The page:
The opening ceremony over, the events are in full swing:  judo and swimming (no rowing or tennis shown here). I’m not a great sports fan but I have to say the sight of those people giving their all is humbling. Do I even detect a bigger push than usual in my few desultory lengths at the pool?

Here it’s hot. High of 33’C today in Koriyama, hotter further south. Hundreds of people carted off to hospital with heatstroke every day, and a few dead. I work in an air-conditioned office but like most people here I’m saving electricity and at home haven’t used the air conditioner once this season. I seem to be managing surprisingly well with the electric fan.
Bye from a hot and sticky Koriyama,

Saturday, 28 July 2012

Reports on the Accident

There's a new word being bandied about. Jikocho 事故調  and it refers to the enquiries and reports into the accident at Fukushima. There have been four: one by private foundation RJIF (27 February), Tepco's internal report (20 June), a parliamentary report (5 July) and now the government's report (interim report 26 December, final report 23 July). 

They all agree that insufficient measures were taken to prepare for a tsunami, that the PM should not have meddled in the aftermath, and that the SPEEDI data should have been utilised in the evacuation. Tepco's report puts the blame on everyone else: on the tsunami for being unforeseen (想定外 soteigai), on the regulators for not telling them about US anti-terrorist measures, and on the prime minister for interfering.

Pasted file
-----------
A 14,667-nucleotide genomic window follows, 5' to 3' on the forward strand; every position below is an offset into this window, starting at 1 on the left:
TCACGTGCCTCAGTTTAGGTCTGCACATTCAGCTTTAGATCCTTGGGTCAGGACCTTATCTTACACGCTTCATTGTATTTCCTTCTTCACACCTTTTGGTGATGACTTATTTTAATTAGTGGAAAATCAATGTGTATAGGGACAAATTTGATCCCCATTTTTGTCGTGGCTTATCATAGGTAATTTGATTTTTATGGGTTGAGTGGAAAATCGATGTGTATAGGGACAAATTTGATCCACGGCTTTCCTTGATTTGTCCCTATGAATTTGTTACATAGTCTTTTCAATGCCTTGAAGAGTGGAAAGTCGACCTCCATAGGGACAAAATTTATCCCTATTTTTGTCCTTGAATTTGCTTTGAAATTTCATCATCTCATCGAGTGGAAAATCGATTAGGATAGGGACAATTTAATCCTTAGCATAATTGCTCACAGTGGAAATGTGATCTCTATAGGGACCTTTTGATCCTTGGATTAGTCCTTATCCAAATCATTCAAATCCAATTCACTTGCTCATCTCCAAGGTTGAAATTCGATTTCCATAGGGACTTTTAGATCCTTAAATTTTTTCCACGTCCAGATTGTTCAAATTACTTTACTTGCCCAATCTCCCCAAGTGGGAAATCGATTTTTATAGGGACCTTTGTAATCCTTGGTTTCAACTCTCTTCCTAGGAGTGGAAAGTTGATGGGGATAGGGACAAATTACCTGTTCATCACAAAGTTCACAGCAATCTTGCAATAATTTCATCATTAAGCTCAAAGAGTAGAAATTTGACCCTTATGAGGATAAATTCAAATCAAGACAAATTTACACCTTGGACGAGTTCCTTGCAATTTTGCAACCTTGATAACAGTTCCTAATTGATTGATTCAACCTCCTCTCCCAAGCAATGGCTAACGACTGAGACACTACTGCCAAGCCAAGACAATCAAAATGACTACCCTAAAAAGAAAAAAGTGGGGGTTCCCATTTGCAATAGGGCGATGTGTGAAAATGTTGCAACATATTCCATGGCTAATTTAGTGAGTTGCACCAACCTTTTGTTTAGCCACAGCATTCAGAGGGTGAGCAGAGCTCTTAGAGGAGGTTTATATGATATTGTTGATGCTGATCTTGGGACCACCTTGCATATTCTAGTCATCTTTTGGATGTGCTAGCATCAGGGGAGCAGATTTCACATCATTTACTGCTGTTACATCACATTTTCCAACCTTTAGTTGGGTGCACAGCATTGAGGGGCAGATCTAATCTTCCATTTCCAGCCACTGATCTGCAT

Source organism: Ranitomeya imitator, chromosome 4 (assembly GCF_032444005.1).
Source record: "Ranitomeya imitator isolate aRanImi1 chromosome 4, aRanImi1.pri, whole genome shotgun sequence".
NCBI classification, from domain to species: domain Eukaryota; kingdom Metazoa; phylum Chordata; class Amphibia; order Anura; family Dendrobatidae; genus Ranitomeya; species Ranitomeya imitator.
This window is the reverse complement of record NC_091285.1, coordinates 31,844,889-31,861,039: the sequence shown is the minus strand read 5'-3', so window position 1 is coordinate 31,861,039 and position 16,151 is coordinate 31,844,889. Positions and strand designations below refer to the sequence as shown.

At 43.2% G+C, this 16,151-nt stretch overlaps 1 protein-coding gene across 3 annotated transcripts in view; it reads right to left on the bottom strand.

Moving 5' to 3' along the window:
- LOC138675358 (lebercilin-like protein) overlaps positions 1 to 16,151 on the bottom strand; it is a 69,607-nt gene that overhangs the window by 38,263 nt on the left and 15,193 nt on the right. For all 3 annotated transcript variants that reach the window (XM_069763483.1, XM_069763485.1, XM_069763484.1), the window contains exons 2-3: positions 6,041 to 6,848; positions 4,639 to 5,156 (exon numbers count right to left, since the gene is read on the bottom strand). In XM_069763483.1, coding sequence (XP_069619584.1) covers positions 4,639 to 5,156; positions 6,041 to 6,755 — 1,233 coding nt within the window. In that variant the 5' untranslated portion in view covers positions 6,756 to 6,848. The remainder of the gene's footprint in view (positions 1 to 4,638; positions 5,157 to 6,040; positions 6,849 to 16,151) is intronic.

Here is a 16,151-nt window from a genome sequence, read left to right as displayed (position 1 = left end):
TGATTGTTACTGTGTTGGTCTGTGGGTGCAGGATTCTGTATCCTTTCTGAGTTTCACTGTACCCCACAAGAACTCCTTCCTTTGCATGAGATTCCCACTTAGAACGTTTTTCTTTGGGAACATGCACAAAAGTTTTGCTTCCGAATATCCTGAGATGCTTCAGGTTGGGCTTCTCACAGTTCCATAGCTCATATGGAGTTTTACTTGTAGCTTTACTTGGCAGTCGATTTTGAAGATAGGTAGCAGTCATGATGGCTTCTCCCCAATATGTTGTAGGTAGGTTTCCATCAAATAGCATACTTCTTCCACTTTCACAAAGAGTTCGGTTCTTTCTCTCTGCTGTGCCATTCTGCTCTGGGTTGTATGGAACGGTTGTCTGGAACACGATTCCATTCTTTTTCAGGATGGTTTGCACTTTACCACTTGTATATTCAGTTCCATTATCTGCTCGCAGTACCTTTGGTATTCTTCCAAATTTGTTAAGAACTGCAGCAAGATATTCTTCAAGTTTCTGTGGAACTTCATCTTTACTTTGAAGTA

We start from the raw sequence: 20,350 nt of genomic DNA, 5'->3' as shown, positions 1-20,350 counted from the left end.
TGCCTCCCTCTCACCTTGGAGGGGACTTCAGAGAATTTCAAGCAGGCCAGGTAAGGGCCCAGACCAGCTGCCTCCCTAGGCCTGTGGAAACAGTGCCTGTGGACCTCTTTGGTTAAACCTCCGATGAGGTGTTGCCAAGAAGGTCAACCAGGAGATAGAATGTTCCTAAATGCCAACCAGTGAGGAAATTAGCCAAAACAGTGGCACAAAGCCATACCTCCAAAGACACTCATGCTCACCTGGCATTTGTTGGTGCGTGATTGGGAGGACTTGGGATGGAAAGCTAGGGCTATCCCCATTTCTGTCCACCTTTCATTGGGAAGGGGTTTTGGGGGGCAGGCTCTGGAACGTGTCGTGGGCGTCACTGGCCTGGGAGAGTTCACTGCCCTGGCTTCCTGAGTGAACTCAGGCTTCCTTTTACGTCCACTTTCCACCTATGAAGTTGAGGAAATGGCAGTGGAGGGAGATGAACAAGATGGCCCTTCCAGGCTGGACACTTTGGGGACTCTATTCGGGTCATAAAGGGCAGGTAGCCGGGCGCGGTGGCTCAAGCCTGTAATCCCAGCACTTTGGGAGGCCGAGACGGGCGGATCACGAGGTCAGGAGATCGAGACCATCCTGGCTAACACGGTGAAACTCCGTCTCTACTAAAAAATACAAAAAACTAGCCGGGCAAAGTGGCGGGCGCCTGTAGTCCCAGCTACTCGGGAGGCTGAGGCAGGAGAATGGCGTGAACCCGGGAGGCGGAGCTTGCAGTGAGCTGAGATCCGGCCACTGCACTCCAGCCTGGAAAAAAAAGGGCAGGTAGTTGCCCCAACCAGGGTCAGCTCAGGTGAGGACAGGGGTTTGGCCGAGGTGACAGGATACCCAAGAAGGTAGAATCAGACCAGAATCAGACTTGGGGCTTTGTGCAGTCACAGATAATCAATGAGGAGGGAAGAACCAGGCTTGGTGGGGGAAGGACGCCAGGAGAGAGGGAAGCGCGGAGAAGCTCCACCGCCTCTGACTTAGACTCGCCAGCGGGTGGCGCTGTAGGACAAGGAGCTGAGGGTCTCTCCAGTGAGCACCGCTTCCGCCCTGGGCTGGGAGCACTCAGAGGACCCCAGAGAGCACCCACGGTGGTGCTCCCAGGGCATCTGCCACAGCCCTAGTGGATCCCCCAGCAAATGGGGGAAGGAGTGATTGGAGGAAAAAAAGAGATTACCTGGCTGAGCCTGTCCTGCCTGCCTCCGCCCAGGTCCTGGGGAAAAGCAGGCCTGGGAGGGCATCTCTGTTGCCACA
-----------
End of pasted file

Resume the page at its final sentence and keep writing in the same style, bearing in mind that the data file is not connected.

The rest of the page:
This final government report is the most detailed and states categorically that the accident was 'man made' (人災 jinsai) and caused by collusion between the government, the regulators and the industry - what is known here as 'the atomic village' (原子村 genshimura) who promoted the myth that nuclear is safe (安全神話 anzen shinwa).

Fukushima prefecture comes in for criticism too. Particularly over the scandal of Futaba Hospital, just 4 kms from the plant where 130 patients at an old people's home were ignored for 2 days, then rescued by the army and taken in buses on a 10 hour journey around the prefecture. Four of them were dead at the end of the day, 45 by the end of the month. To add insult to injury the prefecture falsely blamed the hospital staff for abandoning them. It's been a long running scandal here but the government report puts the blame squarely on the prefecture. The evacuation was handled by separate departments and these people fell through the net: the evacuation department not sharing information with the department in charge of vulnerable persons. The cause is tatewari 縦割り, a word you hear a lot here. It means 'divided vertically', i.e. departments not talking to each other. The report stressed the need for teams coordinating the work of different departments.